People sit in outdoor booths, built on top of street parking spots outside a restaurant as people walk on a road closed to car traffic in the Byward Market in Ottawa, on Sunday, July 12, 2020. As restaurants start to welcome customers back with the easing of COVID-19 restrictions, one thing Canadians may soon have to get used to is providing their personal information before they grab a bite. THE CANADIAN PRESS/Justin Tang

Leave your deets when dining: Restaurants taking personal info to trace COVID-19

Health officials say indoor dining presents a higher risk

As COVID-19 restrictions ease and restaurants start to welcome customers back, one thing Canadians may soon have to get used to is providing their personal information before they grab a bite.

Guidelines for restaurants vary in each province. But some jurisdictions are requiring a customer’s name and phone number or email address, along with their table number, to help with contract tracing in the event of an outbreak.

Ontario announced Friday that it will require bars and restaurants to keep client logs for 30 days. These will have to be disclosed to the medical officer of health or an inspector if tracing is needed.

In Toronto, collecting the info can be done at the time of reservations or through another system, said Toronto Public Health spokesperson Vinita Dubey.

Dubey said indoor bars and restaurants present a higher level of risk for COVID-19 transmission because they involve crowds, close contact and closed spaces.

“As soon as (Toronto Public Health) becomes aware of a COVID-19 case, we act on the information to follow up immediately,” Dubey said in an email.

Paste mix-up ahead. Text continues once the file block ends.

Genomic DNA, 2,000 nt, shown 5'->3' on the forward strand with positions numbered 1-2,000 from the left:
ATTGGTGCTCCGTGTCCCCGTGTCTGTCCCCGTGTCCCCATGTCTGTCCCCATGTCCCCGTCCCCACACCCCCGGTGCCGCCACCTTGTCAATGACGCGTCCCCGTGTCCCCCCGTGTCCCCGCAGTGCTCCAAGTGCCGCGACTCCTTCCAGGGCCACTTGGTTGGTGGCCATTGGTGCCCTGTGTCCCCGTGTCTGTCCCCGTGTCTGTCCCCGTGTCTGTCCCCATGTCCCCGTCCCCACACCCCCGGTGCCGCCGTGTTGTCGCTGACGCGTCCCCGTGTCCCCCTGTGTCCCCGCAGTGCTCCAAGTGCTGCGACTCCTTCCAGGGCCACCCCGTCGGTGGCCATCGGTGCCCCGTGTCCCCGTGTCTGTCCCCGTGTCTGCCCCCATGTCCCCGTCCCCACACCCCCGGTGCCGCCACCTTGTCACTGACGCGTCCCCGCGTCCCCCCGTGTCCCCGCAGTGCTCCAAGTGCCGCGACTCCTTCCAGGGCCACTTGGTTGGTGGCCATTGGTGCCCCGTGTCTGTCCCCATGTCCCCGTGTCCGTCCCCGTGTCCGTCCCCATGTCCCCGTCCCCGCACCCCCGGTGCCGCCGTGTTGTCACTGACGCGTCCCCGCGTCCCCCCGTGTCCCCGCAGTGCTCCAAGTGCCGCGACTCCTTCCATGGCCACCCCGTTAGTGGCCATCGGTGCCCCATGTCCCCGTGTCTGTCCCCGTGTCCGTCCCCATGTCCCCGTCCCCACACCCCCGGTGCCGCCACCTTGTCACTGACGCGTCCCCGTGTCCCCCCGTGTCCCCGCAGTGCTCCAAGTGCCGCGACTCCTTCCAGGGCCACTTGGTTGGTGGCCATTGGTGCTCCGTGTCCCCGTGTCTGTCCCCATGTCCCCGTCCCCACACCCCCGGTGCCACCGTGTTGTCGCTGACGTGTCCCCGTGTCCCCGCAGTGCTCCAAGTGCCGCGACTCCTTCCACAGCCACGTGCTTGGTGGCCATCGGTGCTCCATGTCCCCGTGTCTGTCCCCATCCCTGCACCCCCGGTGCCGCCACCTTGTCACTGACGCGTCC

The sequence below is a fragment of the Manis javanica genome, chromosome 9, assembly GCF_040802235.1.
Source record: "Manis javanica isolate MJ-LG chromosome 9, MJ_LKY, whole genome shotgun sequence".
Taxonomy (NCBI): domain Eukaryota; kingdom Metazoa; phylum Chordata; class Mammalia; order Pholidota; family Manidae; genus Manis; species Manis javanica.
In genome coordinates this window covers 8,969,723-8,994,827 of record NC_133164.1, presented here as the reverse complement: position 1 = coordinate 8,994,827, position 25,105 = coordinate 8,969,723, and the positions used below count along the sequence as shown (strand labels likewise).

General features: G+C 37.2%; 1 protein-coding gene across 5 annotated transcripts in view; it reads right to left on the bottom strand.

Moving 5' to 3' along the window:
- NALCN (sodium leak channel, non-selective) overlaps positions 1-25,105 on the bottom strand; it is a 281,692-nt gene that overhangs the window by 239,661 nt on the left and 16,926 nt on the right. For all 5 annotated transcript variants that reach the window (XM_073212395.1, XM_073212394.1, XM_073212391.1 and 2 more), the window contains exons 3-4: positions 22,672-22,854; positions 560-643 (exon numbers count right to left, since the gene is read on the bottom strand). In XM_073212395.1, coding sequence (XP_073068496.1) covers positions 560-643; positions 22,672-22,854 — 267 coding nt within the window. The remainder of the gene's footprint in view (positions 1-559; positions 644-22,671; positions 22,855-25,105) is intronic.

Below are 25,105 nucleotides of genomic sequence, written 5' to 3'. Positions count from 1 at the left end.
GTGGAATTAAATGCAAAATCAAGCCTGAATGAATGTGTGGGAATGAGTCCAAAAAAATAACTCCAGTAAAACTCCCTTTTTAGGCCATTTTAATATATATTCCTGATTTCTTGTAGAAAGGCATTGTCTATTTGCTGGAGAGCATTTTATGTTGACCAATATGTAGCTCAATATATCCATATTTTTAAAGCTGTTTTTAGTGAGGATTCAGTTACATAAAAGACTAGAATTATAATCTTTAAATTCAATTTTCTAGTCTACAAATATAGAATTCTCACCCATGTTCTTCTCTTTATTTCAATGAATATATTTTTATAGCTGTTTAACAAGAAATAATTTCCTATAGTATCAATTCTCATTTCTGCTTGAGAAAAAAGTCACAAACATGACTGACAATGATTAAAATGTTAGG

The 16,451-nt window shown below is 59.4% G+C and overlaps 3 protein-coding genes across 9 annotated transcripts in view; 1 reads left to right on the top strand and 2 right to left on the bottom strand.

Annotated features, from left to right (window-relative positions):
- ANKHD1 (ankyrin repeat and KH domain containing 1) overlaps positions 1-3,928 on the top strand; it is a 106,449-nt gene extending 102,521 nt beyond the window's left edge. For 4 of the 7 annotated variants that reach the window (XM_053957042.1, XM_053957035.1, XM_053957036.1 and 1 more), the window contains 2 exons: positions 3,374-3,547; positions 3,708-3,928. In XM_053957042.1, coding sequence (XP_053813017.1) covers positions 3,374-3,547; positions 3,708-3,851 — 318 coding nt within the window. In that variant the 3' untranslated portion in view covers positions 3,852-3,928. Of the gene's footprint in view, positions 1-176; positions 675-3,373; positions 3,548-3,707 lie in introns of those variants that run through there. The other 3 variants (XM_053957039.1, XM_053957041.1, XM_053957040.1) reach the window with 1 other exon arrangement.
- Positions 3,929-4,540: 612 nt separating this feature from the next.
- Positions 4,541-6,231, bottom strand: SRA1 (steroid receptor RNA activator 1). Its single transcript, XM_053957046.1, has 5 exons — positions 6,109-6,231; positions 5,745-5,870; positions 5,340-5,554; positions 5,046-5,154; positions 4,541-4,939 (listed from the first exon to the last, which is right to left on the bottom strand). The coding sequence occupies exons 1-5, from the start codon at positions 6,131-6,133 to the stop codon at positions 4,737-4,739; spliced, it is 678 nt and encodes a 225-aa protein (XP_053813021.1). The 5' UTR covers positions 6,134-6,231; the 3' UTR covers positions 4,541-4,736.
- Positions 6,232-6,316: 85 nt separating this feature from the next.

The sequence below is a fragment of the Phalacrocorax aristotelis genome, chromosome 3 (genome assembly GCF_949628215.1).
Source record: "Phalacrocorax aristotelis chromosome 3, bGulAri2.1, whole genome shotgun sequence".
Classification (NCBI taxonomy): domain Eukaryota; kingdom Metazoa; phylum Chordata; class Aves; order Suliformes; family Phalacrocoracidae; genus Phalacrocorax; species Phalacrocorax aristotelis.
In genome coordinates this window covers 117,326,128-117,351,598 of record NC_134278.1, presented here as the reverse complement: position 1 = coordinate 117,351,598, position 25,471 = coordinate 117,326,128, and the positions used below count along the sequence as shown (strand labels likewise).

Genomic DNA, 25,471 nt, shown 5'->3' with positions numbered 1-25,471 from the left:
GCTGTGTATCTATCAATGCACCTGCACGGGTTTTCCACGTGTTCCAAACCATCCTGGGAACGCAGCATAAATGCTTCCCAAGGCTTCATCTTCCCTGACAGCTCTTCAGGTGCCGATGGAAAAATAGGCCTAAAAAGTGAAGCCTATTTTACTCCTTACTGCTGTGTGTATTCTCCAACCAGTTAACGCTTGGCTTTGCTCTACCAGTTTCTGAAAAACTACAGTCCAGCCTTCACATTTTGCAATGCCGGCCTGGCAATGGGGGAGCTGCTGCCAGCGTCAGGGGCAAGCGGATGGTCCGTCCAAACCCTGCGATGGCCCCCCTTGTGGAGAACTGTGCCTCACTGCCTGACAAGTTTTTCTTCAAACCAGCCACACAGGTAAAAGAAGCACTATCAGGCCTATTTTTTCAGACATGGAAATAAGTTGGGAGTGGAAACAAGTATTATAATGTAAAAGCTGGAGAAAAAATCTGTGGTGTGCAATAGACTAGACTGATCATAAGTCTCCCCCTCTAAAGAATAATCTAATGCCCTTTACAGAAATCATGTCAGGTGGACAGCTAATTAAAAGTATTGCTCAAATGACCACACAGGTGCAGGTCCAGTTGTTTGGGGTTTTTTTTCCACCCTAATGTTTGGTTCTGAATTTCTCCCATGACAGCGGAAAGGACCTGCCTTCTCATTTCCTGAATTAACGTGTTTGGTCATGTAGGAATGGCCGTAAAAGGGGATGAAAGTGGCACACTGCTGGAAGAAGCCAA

Similar guidelines apply to restaurants and bars in British Columbia.

That province’s public health officials have started requiring restaurants to collect personal information from customers when they make reservations or at the time of seating. The details also have to be kept for a month.

Since reopening, Acorn Restaurant in Vancouver has only been taking reservations, which makes it easier to collect customer information.

“Thankfully our guests have been pretty understanding,” said founder Shira Blustein. “Some guests have been equally anxious to be out so they’re appreciative of our plan.”

Gerald Evans, chair of the infectious diseases division at Queen’s University in Kingston, Ont., said contact tracing was done at restaurants even before COVID-19.

Public health officials have used reservation lists to contact diners in the event of a food-borne outbreak, he said.

“It’s not unprecedented in the restaurant industry that public health would reach out to them and get that kind of information.”

Evans said one drawback is that there is no way to verify the information a customer is giving is correct.

“Now, 99 per cent of the public is going to be truthful, but what do you do with the one per cent?” he asked.

If people giving false information becomes a problem, governments could potentially step in to make sure that people have to show an ID card to verify their identity, Evans suggested.